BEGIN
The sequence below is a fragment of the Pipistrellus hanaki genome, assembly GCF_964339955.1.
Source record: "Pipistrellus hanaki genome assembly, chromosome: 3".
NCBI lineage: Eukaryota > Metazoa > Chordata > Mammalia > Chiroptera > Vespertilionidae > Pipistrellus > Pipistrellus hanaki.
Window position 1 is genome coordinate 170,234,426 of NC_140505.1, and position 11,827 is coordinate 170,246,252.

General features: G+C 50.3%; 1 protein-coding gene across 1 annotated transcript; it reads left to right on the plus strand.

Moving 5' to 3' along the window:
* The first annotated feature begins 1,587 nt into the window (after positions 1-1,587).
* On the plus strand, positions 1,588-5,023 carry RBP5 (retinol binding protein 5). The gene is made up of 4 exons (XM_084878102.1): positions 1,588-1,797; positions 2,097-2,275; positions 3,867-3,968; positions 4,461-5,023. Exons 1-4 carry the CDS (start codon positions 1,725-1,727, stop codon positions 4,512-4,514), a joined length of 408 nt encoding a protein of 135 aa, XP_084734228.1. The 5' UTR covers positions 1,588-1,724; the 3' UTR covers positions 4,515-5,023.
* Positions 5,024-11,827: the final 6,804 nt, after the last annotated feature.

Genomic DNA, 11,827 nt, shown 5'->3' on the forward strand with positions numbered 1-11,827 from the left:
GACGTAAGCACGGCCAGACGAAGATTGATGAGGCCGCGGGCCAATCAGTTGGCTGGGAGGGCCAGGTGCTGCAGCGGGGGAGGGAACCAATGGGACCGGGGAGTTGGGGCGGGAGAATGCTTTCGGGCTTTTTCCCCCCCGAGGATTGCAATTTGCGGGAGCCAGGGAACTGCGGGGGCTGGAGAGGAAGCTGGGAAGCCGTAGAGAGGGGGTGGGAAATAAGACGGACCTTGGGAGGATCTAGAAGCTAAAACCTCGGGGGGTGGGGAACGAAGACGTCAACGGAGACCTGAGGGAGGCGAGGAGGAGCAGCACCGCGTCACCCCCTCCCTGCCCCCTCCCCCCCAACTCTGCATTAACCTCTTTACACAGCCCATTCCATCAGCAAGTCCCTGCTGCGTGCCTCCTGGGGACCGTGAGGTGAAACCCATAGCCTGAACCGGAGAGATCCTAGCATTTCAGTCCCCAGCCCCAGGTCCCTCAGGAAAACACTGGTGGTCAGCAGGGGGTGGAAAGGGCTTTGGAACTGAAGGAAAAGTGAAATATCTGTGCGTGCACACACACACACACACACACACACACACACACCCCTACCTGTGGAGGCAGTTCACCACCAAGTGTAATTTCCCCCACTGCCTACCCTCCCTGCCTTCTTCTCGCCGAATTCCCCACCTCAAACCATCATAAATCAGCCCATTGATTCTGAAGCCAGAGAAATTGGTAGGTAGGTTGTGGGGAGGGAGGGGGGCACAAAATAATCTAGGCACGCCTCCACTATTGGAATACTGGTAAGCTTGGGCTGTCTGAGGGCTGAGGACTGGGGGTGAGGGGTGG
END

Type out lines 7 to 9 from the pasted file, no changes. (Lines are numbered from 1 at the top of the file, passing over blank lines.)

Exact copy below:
* The first annotated feature begins 1,587 nt into the window (after positions 1-1,587).
* On the plus strand, positions 1,588-5,023 carry RBP5 (retinol binding protein 5). The gene is made up of 4 exons (XM_084878102.1): positions 1,588-1,797; positions 2,097-2,275; positions 3,867-3,968; positions 4,461-5,023. Exons 1-4 carry the CDS (start codon positions 1,725-1,727, stop codon positions 4,512-4,514), a joined length of 408 nt encoding a protein of 135 aa, XP_084734228.1. The 5' UTR covers positions 1,588-1,724; the 3' UTR covers positions 4,515-5,023.
* Positions 5,024-11,827: the final 6,804 nt, after the last annotated feature.